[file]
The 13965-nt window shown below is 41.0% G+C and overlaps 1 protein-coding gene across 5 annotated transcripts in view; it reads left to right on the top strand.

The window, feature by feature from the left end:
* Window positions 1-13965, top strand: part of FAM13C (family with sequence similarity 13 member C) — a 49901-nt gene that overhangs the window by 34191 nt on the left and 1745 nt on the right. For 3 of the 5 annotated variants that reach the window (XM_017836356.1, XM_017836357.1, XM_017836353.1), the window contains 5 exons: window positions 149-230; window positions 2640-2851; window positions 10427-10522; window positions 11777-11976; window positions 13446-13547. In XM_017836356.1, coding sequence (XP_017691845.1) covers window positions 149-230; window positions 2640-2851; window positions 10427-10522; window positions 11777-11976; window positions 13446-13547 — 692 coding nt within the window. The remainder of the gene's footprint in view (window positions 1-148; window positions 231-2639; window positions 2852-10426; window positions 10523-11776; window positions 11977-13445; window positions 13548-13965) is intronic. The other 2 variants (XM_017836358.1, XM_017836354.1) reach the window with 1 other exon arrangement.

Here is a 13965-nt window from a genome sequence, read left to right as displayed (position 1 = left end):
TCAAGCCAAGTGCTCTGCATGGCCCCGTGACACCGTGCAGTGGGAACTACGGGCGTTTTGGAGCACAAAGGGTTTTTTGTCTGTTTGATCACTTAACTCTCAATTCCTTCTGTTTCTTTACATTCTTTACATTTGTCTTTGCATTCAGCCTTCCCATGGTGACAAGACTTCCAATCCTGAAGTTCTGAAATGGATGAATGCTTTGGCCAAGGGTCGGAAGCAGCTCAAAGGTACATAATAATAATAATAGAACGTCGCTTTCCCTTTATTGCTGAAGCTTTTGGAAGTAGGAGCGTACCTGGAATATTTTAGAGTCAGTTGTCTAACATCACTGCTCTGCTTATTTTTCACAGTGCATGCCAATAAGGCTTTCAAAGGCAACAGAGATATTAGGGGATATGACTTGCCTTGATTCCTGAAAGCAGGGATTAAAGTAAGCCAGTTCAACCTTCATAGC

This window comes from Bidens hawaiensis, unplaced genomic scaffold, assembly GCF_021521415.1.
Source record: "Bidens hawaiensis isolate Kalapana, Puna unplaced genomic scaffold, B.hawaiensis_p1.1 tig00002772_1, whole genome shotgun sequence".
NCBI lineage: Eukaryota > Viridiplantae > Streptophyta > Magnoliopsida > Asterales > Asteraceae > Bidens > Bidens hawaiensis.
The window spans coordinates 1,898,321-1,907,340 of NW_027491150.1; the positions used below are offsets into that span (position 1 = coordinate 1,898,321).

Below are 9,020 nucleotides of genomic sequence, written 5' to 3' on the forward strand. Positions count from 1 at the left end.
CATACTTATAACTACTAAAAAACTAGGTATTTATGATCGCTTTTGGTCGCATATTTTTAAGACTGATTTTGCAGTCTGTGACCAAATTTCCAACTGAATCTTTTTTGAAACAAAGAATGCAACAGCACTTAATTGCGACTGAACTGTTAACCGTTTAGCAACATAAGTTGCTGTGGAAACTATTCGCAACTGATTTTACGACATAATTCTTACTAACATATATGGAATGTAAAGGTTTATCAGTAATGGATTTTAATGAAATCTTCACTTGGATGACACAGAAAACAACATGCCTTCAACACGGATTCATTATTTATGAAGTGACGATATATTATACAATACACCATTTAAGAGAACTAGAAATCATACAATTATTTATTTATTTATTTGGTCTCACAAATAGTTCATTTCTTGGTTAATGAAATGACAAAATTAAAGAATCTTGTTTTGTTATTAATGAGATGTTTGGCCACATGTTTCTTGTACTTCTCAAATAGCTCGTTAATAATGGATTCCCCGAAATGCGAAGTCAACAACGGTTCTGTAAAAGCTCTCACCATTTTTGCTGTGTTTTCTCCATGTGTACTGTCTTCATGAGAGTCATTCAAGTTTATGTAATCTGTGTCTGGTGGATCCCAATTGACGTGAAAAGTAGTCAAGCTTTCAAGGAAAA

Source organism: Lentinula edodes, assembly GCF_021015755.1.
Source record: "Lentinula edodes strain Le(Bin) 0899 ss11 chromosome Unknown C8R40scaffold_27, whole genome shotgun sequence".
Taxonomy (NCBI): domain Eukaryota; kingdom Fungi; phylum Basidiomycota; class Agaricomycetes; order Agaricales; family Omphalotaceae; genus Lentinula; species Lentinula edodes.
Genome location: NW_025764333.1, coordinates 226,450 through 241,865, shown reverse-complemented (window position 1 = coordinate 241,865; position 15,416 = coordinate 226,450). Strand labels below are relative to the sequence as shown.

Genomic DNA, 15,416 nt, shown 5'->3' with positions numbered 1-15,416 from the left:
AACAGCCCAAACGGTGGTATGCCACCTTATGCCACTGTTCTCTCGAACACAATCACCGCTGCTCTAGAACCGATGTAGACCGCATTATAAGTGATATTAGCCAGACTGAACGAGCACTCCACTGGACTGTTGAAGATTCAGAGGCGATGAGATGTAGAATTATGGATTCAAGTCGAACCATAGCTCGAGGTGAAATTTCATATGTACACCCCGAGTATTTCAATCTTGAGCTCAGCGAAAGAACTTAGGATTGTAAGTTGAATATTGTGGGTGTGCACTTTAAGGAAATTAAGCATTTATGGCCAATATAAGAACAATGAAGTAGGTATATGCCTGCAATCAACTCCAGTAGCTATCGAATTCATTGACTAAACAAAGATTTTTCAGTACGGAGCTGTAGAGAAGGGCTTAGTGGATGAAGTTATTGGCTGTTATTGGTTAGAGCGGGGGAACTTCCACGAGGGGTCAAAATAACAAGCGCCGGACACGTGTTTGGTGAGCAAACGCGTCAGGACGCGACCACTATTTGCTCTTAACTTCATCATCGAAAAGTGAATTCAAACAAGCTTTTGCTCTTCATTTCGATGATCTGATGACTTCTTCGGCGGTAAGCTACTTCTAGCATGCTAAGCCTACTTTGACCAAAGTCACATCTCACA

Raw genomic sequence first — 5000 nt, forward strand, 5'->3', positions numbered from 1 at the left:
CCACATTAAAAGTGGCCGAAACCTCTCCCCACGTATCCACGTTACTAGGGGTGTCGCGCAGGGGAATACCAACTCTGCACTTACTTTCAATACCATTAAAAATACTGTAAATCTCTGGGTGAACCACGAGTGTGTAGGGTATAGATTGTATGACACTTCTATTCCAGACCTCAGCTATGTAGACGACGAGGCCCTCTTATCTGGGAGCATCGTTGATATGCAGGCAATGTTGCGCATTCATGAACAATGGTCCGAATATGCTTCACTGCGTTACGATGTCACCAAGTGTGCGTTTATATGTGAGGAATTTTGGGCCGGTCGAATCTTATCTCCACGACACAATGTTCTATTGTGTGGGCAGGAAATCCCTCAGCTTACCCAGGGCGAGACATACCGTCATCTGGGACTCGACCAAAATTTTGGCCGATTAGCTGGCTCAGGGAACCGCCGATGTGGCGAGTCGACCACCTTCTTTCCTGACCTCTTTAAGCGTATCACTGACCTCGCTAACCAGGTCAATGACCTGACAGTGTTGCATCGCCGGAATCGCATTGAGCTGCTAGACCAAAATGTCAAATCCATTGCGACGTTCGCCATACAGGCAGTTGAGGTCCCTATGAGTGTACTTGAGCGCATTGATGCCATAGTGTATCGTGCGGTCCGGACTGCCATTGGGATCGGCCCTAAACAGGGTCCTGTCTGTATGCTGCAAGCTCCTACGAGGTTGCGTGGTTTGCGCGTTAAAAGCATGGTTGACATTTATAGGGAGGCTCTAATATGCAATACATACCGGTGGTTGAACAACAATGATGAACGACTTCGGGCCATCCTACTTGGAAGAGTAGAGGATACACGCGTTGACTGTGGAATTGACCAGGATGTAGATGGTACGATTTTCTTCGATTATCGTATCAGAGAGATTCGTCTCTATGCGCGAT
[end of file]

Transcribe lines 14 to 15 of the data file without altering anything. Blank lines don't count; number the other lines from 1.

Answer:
Taxonomy (NCBI): domain Eukaryota; kingdom Fungi; phylum Basidiomycota; class Agaricomycetes; order Agaricales; family Omphalotaceae; genus Lentinula; species Lentinula edodes.
Genome location: NW_025764333.1, coordinates 226,450 through 241,865, shown reverse-complemented (window position 1 = coordinate 241,865; position 15,416 = coordinate 226,450). Strand labels below are relative to the sequence as shown.